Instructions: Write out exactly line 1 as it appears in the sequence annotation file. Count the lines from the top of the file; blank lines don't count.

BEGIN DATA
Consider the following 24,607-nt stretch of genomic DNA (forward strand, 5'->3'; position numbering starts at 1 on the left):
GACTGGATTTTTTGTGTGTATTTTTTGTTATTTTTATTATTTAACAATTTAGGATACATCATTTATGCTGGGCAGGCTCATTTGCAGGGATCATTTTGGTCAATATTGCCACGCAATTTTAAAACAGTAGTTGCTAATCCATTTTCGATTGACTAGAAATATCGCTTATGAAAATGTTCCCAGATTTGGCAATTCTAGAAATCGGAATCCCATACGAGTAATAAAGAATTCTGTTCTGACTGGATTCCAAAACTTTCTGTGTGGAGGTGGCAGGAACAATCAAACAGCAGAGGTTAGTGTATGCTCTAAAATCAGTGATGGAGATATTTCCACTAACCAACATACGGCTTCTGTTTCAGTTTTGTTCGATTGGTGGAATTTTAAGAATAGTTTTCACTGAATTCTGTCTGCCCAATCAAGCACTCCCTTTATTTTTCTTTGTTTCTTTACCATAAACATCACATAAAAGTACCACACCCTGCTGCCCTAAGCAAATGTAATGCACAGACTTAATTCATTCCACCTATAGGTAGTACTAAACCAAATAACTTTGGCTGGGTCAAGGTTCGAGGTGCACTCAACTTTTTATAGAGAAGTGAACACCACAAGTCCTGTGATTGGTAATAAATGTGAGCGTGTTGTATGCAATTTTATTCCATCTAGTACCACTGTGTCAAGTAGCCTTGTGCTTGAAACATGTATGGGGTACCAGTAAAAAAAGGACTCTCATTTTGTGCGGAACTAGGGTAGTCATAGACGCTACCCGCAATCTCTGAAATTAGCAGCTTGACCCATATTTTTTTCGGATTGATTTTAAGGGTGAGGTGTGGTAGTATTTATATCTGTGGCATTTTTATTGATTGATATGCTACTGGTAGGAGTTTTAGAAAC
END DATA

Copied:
Consider the following 24,607-nt stretch of genomic DNA (forward strand, 5'->3'; position numbering starts at 1 on the left):